I'm hardly an expert when it comes to film, but I watch my share of movies, and like most people, I love talking about them. (No, I haven't seen The Passion of the Christ yet; for a variety of reasons, I rarely go out to see films without Melissa, and since she has no interest in seeing the movie--she knows she wouldn't handle the level of violence very well--I don't know when I'll get around to it. Perhaps soon, but perhaps not until it's out on dvd.) I especially like thinking about, and talking about, what makes movies (some of them, at least) work as art--the cinematography, the editing, the dialogue, the staging, and certainly not least the acting. Thus I was delighted to discover this informative little essay by Lee Siegel, in which he takes up the opportunity which the Oscar season provides us to reflect on the art of film acting, and runs with it. Siegel could no doubt say a lot more on this subject, but what he does say was insightful and provocative. He gives us a little bit of history:
"It's time to talk about acting because acting as an art with a history of evolving styles--acting as a highly developed discipline that demands specialized training--almost never gets discussed. When it does you'll find vague references to the Method, the naturalistic style of acting imported from Russia into this country by Lee Strasberg and the Actors Studio in the 1940s...But rarely is there mention of the fact that there were two antagonistic versions of the Method: Strasberg's emphasis on how actors should draw from their own experience to inhabit a character; and Stella Adler's insistence that actors must pay closer attention to the play's circumstances than to their own memories and emotions. Nor does anyone bother to observe that David Mamet has devised the only successful alternative to the Method...a style that consists of a high, though subtle, degree of deliberate artifice."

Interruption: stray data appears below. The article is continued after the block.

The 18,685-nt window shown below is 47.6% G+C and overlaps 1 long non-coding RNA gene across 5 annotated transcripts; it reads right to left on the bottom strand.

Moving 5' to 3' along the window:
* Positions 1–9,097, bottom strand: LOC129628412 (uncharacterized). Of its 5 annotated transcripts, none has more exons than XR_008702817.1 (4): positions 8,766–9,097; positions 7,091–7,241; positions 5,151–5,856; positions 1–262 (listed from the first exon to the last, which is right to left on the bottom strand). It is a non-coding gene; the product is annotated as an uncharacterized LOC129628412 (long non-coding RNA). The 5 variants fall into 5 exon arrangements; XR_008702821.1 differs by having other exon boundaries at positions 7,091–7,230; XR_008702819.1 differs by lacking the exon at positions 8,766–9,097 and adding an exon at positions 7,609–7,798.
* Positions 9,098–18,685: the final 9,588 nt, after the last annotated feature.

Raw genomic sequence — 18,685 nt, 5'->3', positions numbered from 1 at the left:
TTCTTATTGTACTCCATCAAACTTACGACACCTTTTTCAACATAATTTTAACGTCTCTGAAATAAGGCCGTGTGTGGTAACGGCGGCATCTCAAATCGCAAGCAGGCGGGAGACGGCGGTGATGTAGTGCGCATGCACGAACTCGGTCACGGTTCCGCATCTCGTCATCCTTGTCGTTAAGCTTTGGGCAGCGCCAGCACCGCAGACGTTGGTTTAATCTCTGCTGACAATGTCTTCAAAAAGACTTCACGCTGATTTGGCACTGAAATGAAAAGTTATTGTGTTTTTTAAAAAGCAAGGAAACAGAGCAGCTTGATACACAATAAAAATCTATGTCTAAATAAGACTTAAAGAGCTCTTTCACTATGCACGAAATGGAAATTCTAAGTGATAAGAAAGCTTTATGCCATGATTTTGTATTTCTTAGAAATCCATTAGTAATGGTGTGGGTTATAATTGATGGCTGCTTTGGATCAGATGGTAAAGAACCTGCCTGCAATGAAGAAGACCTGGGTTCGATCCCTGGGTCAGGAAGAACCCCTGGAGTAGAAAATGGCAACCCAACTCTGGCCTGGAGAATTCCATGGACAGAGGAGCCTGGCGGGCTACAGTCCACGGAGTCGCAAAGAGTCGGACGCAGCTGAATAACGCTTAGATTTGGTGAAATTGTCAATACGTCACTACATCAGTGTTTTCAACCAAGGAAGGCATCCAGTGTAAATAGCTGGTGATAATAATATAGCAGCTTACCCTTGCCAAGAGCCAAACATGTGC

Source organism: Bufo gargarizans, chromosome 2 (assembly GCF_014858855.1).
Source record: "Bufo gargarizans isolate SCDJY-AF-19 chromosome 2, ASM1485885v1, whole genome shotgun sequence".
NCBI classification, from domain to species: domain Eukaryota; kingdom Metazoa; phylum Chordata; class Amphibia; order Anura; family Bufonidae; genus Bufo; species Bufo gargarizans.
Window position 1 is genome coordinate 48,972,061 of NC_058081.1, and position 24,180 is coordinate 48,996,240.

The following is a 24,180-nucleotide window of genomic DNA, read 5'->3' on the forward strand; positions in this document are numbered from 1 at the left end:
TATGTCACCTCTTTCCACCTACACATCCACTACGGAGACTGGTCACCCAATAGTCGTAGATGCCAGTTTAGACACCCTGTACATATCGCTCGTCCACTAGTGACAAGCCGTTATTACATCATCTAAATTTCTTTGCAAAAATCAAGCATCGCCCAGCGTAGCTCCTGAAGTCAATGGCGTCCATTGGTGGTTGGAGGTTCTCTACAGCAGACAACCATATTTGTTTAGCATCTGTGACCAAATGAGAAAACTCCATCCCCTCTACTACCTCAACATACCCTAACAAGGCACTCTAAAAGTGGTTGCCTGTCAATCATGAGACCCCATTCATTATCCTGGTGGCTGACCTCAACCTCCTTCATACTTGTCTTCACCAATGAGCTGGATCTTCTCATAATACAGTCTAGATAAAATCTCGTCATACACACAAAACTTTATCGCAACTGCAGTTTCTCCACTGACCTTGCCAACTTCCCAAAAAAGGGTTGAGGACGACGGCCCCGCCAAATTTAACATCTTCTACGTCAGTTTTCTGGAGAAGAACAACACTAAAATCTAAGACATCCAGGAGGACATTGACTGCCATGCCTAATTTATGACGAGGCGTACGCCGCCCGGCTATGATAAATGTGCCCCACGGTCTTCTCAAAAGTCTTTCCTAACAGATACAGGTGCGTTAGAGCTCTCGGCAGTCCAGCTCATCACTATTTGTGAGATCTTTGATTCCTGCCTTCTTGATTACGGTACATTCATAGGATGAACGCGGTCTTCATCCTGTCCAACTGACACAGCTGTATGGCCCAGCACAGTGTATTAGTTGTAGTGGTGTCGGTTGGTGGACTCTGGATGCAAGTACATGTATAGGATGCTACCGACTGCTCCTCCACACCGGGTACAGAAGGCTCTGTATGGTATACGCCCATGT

"Deliberate artifice"--that captures Mamet wonderfully. There's also this:
"[W]hat really revolutionized American acting wasn't the Method's naturalism. It was the emphasis Strasberg placed on facial expression....Strasberg believed that the essential instrument of an actor's creative expression was the face, and the result of his doctrine was to send generations of stage actors running to the camera from the stage, thus transforming the static, glamorous close-up of Bette Davis' day--in which the actor's face was motionless and timeless, existing for a moment outside the storyline--to the busy, emotive, and strategically timed close-up of today, in which the face and the camera work together to create thematic meaning and push the story forward. On stage, the hardest thing for an actor to do is to keep the emotion on his or her face after speaking the lines--the camera removes that hardship simply by moving off the face....To the extent that acting does seem more real today, it's because the camera moves so fast off the face that it shaves off any sliver of inauthenticity. When certain actors win the Oscar for best acting, they should thank the Lens and the Viewfinder, not Mom and Dad."